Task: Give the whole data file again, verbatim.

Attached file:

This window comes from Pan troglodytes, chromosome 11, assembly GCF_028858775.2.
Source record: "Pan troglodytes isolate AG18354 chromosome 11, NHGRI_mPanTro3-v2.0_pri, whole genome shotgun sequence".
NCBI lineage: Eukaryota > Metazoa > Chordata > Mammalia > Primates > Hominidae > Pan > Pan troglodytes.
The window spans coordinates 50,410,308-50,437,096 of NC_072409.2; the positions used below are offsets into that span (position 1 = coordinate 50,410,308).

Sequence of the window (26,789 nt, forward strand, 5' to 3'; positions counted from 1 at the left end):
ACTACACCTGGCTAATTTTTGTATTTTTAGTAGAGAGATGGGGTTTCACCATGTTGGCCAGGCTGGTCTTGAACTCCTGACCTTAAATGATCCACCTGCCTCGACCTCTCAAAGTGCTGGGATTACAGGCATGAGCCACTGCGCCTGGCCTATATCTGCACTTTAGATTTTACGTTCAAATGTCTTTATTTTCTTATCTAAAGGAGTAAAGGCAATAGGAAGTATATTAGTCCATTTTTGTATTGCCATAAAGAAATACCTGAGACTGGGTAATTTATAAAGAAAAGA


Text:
This window comes from Pan troglodytes, chromosome 11, assembly GCF_028858775.2.
Source record: "Pan troglodytes isolate AG18354 chromosome 11, NHGRI_mPanTro3-v2.0_pri, whole genome shotgun sequence".
NCBI lineage: Eukaryota > Metazoa > Chordata > Mammalia > Primates > Hominidae > Pan > Pan troglodytes.
The window spans coordinates 50,410,308-50,437,096 of NC_072409.2; the positions used below are offsets into that span (position 1 = coordinate 50,410,308).

Sequence of the window (26,789 nt, forward strand, 5' to 3'; positions counted from 1 at the left end):
ACTACACCTGGCTAATTTTTGTATTTTTAGTAGAGAGATGGGGTTTCACCATGTTGGCCAGGCTGGTCTTGAACTCCTGACCTTAAATGATCCACCTGCCTCGACCTCTCAAAGTGCTGGGATTACAGGCATGAGCCACTGCGCCTGGCCTATATCTGCACTTTAGATTTTACGTTCAAATGTCTTTATTTTCTTATCTAAAGGAGTAAAGGCAATAGGAAGTATATTAGTCCATTTTTGTATTGCCATAAAGAAATACCTGAGACTGGGTAATTTATAAAGAAAAGA